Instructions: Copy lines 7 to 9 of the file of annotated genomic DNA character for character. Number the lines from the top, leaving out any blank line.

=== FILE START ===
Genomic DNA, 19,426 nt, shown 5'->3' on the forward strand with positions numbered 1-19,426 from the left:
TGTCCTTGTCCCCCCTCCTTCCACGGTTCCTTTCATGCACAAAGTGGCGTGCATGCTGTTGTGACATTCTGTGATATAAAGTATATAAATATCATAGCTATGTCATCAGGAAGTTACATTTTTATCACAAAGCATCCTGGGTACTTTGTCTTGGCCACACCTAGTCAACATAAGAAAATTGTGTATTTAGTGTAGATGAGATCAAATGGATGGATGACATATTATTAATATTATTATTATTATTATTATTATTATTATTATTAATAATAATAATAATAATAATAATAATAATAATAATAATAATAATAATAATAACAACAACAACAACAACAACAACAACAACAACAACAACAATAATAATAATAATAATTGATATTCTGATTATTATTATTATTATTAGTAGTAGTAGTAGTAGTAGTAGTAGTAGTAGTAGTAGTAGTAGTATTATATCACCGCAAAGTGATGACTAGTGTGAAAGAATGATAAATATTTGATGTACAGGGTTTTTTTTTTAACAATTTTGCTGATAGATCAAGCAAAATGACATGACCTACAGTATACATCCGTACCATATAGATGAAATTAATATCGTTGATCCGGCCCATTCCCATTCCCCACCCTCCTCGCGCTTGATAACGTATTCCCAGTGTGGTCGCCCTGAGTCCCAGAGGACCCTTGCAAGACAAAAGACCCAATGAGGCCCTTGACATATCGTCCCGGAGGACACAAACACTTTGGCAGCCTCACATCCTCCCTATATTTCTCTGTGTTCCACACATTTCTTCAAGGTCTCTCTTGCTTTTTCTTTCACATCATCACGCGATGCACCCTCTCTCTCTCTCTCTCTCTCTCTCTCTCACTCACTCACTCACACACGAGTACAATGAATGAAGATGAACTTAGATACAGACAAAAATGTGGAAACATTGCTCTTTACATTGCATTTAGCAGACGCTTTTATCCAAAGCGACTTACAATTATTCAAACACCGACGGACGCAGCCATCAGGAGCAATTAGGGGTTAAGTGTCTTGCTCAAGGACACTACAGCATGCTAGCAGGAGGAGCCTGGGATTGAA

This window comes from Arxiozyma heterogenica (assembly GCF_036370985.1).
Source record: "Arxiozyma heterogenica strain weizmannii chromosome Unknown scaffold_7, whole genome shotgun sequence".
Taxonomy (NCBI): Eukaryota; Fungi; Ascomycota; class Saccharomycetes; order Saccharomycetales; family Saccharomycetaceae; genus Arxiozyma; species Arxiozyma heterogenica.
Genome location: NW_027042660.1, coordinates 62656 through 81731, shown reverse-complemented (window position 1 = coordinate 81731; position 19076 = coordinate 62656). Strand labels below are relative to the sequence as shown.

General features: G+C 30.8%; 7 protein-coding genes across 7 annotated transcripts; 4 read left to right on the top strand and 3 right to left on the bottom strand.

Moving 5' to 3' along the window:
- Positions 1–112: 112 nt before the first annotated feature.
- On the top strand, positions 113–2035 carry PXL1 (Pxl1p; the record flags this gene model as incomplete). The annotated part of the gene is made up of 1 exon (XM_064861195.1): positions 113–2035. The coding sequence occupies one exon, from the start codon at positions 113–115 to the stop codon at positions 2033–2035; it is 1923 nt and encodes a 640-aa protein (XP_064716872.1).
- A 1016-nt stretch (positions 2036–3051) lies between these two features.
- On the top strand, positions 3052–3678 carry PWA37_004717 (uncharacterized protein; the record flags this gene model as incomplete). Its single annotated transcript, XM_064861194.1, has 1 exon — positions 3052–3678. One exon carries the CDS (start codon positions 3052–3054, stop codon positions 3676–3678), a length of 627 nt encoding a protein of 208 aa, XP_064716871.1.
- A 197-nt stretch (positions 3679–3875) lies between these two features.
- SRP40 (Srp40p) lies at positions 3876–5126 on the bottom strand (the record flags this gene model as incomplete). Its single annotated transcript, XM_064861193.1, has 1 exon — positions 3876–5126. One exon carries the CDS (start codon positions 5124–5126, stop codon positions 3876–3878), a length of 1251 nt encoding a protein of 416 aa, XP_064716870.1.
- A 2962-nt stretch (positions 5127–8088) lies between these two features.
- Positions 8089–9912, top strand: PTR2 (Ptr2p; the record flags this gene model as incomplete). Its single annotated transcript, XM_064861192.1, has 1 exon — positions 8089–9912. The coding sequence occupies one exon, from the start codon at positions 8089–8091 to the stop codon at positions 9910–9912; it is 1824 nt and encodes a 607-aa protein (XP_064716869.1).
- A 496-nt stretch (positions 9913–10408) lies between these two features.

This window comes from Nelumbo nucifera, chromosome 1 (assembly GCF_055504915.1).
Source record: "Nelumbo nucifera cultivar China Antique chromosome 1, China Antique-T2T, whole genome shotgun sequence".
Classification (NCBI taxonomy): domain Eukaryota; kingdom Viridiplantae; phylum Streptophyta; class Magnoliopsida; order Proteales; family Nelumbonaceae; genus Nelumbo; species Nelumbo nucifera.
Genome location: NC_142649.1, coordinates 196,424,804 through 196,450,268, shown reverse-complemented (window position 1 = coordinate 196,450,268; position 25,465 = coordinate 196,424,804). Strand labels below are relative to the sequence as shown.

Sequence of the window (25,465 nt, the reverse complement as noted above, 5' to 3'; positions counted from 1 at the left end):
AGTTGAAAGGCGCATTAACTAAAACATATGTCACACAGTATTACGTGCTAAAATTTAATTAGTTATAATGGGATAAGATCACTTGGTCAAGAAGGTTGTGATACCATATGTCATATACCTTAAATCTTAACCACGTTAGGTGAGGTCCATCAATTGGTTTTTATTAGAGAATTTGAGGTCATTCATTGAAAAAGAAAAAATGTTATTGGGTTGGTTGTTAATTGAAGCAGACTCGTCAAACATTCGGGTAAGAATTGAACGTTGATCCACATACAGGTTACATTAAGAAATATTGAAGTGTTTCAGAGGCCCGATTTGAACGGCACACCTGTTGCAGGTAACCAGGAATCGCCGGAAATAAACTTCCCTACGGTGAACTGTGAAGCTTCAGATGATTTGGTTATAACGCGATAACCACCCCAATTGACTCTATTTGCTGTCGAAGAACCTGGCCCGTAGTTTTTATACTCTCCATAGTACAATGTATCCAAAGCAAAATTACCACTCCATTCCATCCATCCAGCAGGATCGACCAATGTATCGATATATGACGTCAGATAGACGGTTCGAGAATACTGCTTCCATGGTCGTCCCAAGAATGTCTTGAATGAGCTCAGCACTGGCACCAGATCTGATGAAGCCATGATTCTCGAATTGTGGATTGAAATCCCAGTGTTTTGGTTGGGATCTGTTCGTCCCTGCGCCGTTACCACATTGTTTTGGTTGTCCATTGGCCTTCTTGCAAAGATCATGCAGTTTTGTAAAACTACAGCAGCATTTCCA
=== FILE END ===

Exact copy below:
General features: G+C 30.8%; 7 protein-coding genes across 7 annotated transcripts; 4 read left to right on the top strand and 3 right to left on the bottom strand.

Moving 5' to 3' along the window:
- Positions 1–112: 112 nt before the first annotated feature.